As previously commented in one of our articles, French case law has subjected to increasingly strict scrutiny employers using “forfait jours”, i.e. a specific method of working time for autonomous executives (whose working time is calculated as a number of days worked over the year rather than a number of hours per week).
In 2011, the French Supreme Court held that such method could only be used if the relevant collective bargaining agreement (CBA) allowing for the implementation of such working time organisation included provisions protecting employees’ health and safety and their right to rest periods.
The Supreme Court, in a decision of 24 April 2013, held that the provisions of the Syntec industry-wide Collective Bargaining Agreement (which covers, in particular, the consulting sector) did not include such provisions. As a result, the Supreme Court therefore held that “forfait jours” agreements entered into by employers with employees based solely on the industry-wide CBA were null and void. This decision was disastrous as most of the employees working in this industry sector were then working under a “forfait jours” system.
One year later on 1st April 2014, after negotiations between the unions and the employers, an amendment to the Syntec CBA was finally entered into in order to secure the use of “forfait jours” agreements in this industry sector. Such amendment has been very recently extended to the sector as a whole and is applicable since 1st August 2014.
Therefore, it may be hoped that, as from such date, the “forfait jours” agreements concluded under the Syntec CBA will be compliant with case law requirements. However, those employees who were already subject to a “forfait jours” system prior to the amendments could still challenge the validity of such provision for the past (i.e. for the period prior to the publication of the recent amendment to the Syntec CBA), given such system had been invalidated by the Supreme Court. Moreover, it would be preferable to amend the contract of such employees so that they enter into a revised valid “convention individuelle de forfait” in order to limit the risk for the future.
In any event, steps should be taken to ensure that the provisions included in the Syntec CBA are duly and effectively complied with both for current and new employees. In this respect, the new version of the Syntec CBA notably provides that:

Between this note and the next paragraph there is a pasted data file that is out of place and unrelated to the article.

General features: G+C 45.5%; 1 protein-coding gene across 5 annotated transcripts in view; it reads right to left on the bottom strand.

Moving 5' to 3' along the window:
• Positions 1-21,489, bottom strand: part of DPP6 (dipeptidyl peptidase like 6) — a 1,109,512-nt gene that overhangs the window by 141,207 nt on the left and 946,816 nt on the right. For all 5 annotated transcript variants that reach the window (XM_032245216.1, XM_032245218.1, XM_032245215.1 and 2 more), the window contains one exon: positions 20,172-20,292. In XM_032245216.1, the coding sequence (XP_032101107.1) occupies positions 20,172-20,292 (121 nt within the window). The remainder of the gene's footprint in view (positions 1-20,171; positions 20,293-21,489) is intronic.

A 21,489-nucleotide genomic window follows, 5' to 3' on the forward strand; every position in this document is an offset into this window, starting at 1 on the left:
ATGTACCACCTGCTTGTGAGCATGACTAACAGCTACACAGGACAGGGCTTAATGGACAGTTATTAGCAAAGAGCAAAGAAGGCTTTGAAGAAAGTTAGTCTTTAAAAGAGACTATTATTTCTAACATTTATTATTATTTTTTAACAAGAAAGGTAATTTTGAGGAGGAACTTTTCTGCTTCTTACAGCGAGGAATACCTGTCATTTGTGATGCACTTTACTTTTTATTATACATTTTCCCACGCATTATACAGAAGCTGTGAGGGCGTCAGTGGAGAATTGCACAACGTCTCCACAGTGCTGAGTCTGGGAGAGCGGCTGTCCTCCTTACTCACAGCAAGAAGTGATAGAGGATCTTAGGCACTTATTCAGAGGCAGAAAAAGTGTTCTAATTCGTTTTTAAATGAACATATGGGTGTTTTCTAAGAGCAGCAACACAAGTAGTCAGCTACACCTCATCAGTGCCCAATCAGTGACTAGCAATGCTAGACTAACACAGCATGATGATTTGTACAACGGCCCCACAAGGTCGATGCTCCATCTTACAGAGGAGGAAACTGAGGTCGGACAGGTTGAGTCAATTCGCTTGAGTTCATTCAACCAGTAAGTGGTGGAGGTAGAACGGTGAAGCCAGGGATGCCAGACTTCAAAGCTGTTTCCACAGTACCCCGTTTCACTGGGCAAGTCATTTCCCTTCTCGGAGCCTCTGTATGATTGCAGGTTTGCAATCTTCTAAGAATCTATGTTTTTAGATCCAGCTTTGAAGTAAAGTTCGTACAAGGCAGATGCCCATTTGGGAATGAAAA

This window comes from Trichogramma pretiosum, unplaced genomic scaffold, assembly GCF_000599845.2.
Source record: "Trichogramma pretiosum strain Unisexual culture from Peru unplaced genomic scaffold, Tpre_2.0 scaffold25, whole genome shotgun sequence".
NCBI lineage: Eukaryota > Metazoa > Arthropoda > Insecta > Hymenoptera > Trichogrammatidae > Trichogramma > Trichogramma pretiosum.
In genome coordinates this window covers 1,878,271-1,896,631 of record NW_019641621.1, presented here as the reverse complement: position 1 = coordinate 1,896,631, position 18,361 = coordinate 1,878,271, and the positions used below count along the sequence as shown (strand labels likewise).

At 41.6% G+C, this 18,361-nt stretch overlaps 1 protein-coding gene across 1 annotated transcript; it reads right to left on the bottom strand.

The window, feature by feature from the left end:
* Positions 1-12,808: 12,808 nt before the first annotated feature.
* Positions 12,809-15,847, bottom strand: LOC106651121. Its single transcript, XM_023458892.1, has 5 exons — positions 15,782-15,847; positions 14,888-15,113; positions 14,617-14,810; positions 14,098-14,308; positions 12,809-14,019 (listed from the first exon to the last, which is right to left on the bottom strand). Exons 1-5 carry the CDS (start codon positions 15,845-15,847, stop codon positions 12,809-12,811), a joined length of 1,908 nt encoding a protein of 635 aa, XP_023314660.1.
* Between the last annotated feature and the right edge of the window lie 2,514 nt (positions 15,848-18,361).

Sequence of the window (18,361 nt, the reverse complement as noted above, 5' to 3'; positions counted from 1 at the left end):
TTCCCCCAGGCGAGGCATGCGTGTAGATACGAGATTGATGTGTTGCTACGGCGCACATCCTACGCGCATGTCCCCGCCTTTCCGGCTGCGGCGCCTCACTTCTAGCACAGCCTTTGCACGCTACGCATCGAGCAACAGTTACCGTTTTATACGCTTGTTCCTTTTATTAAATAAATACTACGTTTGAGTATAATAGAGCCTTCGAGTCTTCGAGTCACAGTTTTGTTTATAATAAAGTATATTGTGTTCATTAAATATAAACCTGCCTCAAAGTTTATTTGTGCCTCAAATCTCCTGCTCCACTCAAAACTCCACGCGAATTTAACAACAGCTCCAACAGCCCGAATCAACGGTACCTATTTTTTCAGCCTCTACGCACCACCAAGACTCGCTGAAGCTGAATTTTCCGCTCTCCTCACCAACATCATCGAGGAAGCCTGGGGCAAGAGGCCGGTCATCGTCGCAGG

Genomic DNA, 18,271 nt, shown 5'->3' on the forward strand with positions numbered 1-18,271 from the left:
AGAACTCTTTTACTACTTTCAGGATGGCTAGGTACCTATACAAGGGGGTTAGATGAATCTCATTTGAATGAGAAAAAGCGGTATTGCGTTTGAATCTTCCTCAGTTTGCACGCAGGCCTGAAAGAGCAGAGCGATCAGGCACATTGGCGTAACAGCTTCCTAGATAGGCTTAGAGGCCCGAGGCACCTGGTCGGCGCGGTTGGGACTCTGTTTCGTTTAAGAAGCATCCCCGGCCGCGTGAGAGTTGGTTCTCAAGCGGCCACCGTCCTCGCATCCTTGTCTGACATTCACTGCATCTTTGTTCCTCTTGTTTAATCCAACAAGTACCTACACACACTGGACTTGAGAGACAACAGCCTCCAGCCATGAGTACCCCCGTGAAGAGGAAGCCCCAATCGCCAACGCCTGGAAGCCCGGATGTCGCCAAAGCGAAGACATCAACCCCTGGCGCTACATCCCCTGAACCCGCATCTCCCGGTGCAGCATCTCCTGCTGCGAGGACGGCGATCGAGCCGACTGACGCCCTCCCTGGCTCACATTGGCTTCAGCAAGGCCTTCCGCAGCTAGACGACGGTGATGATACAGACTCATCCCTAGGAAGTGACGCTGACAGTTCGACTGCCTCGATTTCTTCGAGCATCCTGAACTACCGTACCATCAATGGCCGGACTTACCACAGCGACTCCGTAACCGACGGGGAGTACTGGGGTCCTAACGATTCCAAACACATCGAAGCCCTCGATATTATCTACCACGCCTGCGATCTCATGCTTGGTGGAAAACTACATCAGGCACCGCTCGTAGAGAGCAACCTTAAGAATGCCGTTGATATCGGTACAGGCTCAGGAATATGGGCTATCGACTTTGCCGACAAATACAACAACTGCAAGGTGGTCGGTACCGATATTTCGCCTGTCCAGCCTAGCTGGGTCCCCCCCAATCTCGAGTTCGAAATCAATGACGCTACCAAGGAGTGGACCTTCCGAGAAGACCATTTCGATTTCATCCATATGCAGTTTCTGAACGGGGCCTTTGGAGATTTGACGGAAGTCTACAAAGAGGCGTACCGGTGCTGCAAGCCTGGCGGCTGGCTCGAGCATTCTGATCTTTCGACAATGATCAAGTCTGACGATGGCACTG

– The “forfait jours” agreement must specify the reasons for which the employee is considered as autonomous and the nature of the duties which justify the use of this working time organisation;
– The employer must implement a follow-up system in order to ensure compliance with the statutory minimum rest periods and must post in the company’s premises the start and end of the daily and weekly rest periods;
– The employer is required to prepare a document outlining the number and date of the days worked as well as the positioning and qualification of the non-worked days;
– The employer must organize at least 2 individual meetings with the employee each year so as to discuss, inter alia, the individual workload, the length of working days and more generally the balance between professional and private life. It should also be noted that the employee, in case of unusual difficulty, is entitled to request the holding of a meeting with the employer in order to address this difficulty;
– Finally, one of the provisions that has attracted the most attention, especially from foreign observers, is the one stipulating that the employer must ensure that the employee has the ability to disconnect the communication tools (smartphone, blackberry, etc.) put at his/her disposal outside his/her working time.
In conclusion, it should be recalled that such obligations should not be disregarded as failure to comply with them would allow the employee to claim in particular the payment of overtime worked above 35 hours a week (and in a worst case scenario lodge a claim for clandestine work which, if the claim takes place at the termination of the contract, could also lead to the payment of 6 months’ damages in addition to all other dismissal entitlements).